Fall tomatoes are in the nursery! Look in the greenhouse and the tables are lined with fall tomatoes, many different varieties. Can you picture it? In your excitement to see tomato plants again, you purchase a 6 pack of tomatoes and happily walk out the nursery gates only to be smacked in the face by a blast of heat from the summer sun. Suddenly you look at your tomatoes and your smile fades. How will these little 2” tomatoes have a chance against the withering heat? You think about returning your tomatoes and walking away in defeat, but you stop because you have heard (multiple times from Rainbow Gardens) that you need to plant your fall tomatoes early in San Antonio.

Don’t question yourself, you are correct. You do need to buy your tomato plants early and you do need to plant them early; but what you also need is a quick lesson on what to do with your tomatoes in between buying them and planting them. This quick lesson will have your little tomato transplants growing into strong, hardy transplants ready to be planted in your gardens in no time at all. 

Purchase fall tomatoes in late July and early August when the selection is the best. We simply don’t bring in tomatoes after August because we know it is too late for you to complete the steps needed to grow your tomatoes properly by then.

Fall tomatoes getting repotted to larger pots.

Bump your tomatoes up to a larger pot. Tomatoes in 4” pots should be repotted into gallon sized containers and tomatoes in 6-packs that are in 2” cells should be bumped up to 4” pots and then eventually gallon pots. (You can go directly to gallon sized from 2″ if you’d like to skip a step, we just think the roots grow nice and full when bumping up to the next sized pot first.) The smaller transplants straight from the nursery wont be able to directly take the summer heat in the garden. Bumping your tomatoes up to larger containers as opposed to sticking them straight into the garden creates larger, stronger transplants that are setting blooms or close to setting blooms when it is time to go into the garden. This process takes about 4 weeks, so you can see why purchasing tomatoes and repotting them at the right time is important.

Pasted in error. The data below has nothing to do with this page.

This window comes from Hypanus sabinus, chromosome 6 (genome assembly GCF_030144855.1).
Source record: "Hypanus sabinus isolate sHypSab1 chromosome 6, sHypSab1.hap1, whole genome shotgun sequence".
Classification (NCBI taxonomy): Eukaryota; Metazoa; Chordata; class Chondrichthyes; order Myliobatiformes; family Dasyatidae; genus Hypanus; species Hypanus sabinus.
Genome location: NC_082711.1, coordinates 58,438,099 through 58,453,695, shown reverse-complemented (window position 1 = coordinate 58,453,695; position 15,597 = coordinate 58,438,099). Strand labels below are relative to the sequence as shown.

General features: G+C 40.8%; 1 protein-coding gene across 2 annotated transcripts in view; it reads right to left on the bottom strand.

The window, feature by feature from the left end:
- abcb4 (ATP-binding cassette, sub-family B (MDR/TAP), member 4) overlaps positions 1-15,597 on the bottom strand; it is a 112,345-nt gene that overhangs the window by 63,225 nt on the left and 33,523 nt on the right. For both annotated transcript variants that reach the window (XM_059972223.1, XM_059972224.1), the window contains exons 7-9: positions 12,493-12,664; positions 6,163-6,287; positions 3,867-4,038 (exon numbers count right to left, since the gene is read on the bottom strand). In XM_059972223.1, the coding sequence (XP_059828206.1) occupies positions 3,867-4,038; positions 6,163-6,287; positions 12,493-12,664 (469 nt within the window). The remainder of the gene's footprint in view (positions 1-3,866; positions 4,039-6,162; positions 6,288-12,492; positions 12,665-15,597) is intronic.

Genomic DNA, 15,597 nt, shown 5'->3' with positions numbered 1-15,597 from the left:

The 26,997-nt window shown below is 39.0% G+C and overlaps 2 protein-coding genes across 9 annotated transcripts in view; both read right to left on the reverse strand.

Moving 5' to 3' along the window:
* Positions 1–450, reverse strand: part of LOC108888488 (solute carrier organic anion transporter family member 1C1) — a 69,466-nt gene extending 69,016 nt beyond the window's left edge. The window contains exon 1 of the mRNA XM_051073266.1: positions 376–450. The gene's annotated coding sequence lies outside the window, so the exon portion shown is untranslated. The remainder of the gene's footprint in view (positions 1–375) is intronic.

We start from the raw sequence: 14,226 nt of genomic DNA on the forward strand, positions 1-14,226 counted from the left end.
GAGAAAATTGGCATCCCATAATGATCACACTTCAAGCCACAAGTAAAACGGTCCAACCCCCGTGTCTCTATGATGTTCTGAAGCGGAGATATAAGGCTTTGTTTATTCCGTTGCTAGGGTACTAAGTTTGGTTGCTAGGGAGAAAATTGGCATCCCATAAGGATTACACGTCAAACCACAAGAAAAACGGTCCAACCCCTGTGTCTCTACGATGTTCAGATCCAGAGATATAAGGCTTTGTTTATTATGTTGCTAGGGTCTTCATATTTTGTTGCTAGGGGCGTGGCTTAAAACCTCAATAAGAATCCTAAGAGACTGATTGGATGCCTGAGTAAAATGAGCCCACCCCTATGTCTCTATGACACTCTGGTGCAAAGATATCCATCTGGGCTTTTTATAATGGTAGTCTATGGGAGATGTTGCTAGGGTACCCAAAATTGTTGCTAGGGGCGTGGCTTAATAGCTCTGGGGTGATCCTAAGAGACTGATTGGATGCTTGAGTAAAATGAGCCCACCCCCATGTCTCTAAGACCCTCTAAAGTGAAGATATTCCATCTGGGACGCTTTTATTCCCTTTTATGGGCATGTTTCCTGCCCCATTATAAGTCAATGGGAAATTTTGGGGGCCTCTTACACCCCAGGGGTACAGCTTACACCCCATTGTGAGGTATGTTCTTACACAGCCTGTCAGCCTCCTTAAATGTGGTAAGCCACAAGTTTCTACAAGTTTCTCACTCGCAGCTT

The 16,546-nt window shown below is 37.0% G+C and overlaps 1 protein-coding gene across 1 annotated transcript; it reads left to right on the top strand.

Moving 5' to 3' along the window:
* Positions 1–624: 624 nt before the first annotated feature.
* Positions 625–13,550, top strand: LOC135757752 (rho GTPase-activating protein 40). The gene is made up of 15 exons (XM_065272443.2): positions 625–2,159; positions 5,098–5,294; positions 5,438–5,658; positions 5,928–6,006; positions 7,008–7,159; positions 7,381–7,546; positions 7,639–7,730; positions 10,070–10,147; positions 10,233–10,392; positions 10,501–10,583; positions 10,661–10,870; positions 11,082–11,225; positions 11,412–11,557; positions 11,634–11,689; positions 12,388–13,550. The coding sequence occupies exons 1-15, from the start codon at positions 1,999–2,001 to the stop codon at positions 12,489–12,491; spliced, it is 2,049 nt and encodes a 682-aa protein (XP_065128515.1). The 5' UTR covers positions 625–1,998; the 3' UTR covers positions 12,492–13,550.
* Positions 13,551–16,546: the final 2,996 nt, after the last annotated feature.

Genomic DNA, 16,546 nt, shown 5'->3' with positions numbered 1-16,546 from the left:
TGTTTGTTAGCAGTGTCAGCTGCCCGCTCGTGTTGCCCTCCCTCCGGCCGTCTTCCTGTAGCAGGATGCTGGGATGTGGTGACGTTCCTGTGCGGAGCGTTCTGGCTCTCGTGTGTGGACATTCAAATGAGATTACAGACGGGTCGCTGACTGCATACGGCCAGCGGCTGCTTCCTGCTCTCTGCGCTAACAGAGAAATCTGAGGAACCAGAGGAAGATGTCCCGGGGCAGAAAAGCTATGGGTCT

Protect your newly bumped up tomatoes from the harsh August sun. While your tomato transplants grow in their larger pots, you can set them outside in a shady area or an area that gets filtered light all day. By carefully monitoring them and gradually exposing them to more sunlight each week, you are strengthening your plants, or hardening them off, so that they will be better equipped to handle the full sun once they are in your garden bed. You can also protect your tomatoes by making a little shelter out of a bent piece of cardboard.

Fall tomatoes with yellow blooms for fruiting.

Plant your gallon-sized, strong transplants into the garden no later than Sept 1st – 15th. Around these dates, night temperatures are usually consistently under 73°. It is at this night temperature that fruit will be able to set on the tomato blooms. If the night temperature stays higher than 73°, you will have trouble getting fruit to set, especially for those larger tomato varieties like Beefsteak. Medium-sized tomatoes like Valley Girl and other smaller to medium types are recommended for our area, as well as cherry tomato varieties. (Cherry tomatoes will still fruit at higher night temperatures.)

The reason our recommendations for tomato varieties and planting dates are so important for tomato production is due to the days to maturity for each individual tomato variety.

  • If you pick a large tomato variety that takes over 80 days to produce fruit to maturity, there is little chance you will get a harvest before the first freeze blows in and kills off your tomato plant.
  • If you choose the right tomato variety (a type with 65-70 days or under to maturity) but plant it too late, you risk the same problem. So choosing the right type of tomato and planting it at the right time of the year is crucial to success when growing fall tomatoes.

For more on choosing the right tomatoes, more success in growing fall tomatoes, and extra tomato tips, see the links.

Good luck!

The Happy Gardener, Lisa Mulroy